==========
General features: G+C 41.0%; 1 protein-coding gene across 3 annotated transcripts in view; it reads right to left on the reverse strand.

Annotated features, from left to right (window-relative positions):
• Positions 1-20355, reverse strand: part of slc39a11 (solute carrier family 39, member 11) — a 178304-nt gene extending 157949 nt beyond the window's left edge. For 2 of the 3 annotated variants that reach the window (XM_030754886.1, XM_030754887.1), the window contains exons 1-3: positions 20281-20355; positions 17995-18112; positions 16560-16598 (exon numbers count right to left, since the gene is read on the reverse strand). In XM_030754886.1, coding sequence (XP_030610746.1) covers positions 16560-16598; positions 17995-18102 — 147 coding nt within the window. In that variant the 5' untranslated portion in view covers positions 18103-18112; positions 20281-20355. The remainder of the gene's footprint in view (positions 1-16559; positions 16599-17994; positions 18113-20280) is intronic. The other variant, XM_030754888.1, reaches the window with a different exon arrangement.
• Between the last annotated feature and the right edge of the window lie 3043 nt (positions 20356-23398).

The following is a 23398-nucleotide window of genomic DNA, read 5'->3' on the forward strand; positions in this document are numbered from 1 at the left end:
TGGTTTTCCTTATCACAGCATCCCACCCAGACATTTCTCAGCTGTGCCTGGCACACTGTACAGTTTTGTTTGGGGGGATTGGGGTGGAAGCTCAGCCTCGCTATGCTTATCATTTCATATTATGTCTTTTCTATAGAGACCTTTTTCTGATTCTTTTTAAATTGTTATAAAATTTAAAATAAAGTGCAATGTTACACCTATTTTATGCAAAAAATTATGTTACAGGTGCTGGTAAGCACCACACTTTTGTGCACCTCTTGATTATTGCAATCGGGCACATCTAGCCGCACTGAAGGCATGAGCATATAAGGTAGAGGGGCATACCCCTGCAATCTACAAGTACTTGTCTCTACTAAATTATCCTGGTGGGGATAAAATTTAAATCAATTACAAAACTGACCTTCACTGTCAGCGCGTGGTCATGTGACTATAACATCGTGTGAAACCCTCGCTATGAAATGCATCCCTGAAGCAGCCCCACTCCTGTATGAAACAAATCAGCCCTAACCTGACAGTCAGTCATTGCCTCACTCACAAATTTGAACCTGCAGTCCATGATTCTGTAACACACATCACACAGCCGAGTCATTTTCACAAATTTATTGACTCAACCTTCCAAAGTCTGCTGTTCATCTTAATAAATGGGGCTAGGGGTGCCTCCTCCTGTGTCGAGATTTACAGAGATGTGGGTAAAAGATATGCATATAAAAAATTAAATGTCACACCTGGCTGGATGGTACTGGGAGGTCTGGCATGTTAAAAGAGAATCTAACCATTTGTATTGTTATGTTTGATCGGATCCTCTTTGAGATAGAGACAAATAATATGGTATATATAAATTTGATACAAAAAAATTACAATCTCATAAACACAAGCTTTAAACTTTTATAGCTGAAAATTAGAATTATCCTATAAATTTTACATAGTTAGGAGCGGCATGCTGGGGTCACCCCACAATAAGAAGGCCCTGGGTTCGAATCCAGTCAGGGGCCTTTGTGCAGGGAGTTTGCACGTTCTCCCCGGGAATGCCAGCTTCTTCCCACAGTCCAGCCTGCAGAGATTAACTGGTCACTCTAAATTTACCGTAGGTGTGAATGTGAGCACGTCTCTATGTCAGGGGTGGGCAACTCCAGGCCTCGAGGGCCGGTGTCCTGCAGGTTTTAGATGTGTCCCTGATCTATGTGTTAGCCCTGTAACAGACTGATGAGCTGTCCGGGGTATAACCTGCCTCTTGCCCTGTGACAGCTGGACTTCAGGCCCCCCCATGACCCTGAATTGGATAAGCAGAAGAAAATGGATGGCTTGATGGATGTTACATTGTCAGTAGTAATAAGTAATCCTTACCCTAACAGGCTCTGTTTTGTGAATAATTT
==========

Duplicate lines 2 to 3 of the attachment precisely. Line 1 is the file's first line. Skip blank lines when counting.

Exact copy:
Annotated features, from left to right (window-relative positions):
• Positions 1-20355, reverse strand: part of slc39a11 (solute carrier family 39, member 11) — a 178304-nt gene extending 157949 nt beyond the window's left edge. For 2 of the 3 annotated variants that reach the window (XM_030754886.1, XM_030754887.1), the window contains exons 1-3: positions 20281-20355; positions 17995-18112; positions 16560-16598 (exon numbers count right to left, since the gene is read on the reverse strand). In XM_030754886.1, coding sequence (XP_030610746.1) covers positions 16560-16598; positions 17995-18102 — 147 coding nt within the window. In that variant the 5' untranslated portion in view covers positions 18103-18112; positions 20281-20355. The remainder of the gene's footprint in view (positions 1-16559; positions 16599-17994; positions 18113-20280) is intronic. The other variant, XM_030754888.1, reaches the window with a different exon arrangement.